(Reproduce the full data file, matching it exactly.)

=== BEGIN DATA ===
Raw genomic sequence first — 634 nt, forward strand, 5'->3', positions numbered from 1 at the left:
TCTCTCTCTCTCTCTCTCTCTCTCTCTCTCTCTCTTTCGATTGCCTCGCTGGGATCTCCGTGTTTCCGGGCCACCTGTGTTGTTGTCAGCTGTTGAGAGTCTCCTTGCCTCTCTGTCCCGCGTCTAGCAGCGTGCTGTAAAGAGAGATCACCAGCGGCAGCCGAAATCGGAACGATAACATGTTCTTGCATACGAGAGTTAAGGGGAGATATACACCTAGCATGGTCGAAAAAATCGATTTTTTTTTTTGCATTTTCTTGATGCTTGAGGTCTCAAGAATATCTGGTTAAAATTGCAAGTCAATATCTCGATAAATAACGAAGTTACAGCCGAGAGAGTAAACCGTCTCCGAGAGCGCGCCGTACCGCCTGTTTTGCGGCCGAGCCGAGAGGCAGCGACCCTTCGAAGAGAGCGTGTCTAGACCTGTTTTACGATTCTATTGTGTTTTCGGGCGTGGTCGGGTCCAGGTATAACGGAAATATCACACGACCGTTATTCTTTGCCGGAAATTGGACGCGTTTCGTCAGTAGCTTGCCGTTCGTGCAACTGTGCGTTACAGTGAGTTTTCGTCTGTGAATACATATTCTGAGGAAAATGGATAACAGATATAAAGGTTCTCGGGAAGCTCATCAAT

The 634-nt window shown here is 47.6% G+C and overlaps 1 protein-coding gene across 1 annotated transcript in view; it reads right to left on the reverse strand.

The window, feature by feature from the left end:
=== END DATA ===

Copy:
Raw genomic sequence first — 634 nt, forward strand, 5'->3', positions numbered from 1 at the left:
TCTCTCTCTCTCTCTCTCTCTCTCTCTCTCTCTCTTTCGATTGCCTCGCTGGGATCTCCGTGTTTCCGGGCCACCTGTGTTGTTGTCAGCTGTTGAGAGTCTCCTTGCCTCTCTGTCCCGCGTCTAGCAGCGTGCTGTAAAGAGAGATCACCAGCGGCAGCCGAAATCGGAACGATAACATGTTCTTGCATACGAGAGTTAAGGGGAGATATACACCTAGCATGGTCGAAAAAATCGATTTTTTTTTTTGCATTTTCTTGATGCTTGAGGTCTCAAGAATATCTGGTTAAAATTGCAAGTCAATATCTCGATAAATAACGAAGTTACAGCCGAGAGAGTAAACCGTCTCCGAGAGCGCGCCGTACCGCCTGTTTTGCGGCCGAGCCGAGAGGCAGCGACCCTTCGAAGAGAGCGTGTCTAGACCTGTTTTACGATTCTATTGTGTTTTCGGGCGTGGTCGGGTCCAGGTATAACGGAAATATCACACGACCGTTATTCTTTGCCGGAAATTGGACGCGTTTCGTCAGTAGCTTGCCGTTCGTGCAACTGTGCGTTACAGTGAGTTTTCGTCTGTGAATACATATTCTGAGGAAAATGGATAACAGATATAAAGGTTCTCGGGAAGCTCATCAAT

The 634-nt window shown here is 47.6% G+C and overlaps 1 protein-coding gene across 1 annotated transcript in view; it reads right to left on the reverse strand.

The window, feature by feature from the left end: